A look at the detainees at the heart of Saudi-Canadian spat
The case of Raif Badawi, a blogger sentenced to 1,000 lashes and 10 years in prison in Saudi Arabia, is at the heart of a diplomatic dispute between Saudi Arabia and Canada following the arrest of his activist sister, Samar.
Here's a look at their cases and the controversy.
CONVICTED FOR AN INSULT
In May 2014, a Saudi court convicted Badawi of insulting Islam for criticizing Saudi Arabia's powerful clerics on a liberal blog he founded. In January 2015, he received 50 lashes before a crowd of hundreds in Jiddah. Further floggings were suspended, though he remains imprisoned.
Badawi's case became an international call to arms for human rights groups, Western nations and others concerned about free speech. The U.S. State Department and the United Nations' high commissioner for human rights have called on the kingdom to rescind the sentence. Badawi's wife and three children later moved to Canada, and she became a Canadian citizen this year.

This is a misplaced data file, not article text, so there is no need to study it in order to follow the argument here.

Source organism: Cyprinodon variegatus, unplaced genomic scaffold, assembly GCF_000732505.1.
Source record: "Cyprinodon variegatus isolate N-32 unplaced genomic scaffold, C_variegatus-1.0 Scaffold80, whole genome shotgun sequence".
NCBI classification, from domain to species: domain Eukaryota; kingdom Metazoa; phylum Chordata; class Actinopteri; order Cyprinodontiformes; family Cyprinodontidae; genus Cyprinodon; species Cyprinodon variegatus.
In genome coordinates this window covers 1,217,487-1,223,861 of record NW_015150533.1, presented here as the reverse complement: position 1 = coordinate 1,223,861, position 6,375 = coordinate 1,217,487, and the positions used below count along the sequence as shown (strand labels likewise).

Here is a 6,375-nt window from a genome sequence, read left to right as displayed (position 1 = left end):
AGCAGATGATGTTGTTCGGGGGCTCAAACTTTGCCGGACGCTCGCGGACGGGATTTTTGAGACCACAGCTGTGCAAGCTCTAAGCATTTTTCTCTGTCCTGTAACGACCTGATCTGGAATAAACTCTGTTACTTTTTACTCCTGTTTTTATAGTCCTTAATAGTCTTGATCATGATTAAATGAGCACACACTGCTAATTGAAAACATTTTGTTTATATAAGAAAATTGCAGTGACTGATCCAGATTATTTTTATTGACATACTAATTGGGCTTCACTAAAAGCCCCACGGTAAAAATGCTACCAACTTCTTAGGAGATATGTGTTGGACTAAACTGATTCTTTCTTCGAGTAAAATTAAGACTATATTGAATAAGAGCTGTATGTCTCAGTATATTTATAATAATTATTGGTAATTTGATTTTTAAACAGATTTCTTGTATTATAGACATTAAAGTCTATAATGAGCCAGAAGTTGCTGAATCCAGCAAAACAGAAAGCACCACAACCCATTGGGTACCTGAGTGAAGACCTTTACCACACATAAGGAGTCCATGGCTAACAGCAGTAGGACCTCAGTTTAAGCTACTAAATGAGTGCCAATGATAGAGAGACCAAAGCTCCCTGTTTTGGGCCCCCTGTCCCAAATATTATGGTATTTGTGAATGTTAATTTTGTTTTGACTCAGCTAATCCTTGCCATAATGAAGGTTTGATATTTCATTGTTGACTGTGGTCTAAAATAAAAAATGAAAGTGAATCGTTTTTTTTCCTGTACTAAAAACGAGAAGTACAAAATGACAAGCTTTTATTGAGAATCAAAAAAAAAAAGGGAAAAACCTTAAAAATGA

Saudi Arabia long has been sensitive to international pressure over the Badawi sentence. In 2015, the kingdom recalled its ambassador to Sweden and stopped issuing work visas for Swedes after the Scandinavian country's foreign minister described the Badawi court decision as "medieval" and the kingdom's ruling Al Saud family as presiding over a "dictatorship."
The arrest reported last week of the writer's sister, Samar Badawi, prompted the Canadian government to tweet about the case. She is a famed women's right activist who has been arrested previously by authorities. She was honoured by the U.S. State Department in 2012 with an International Women in Courage Award.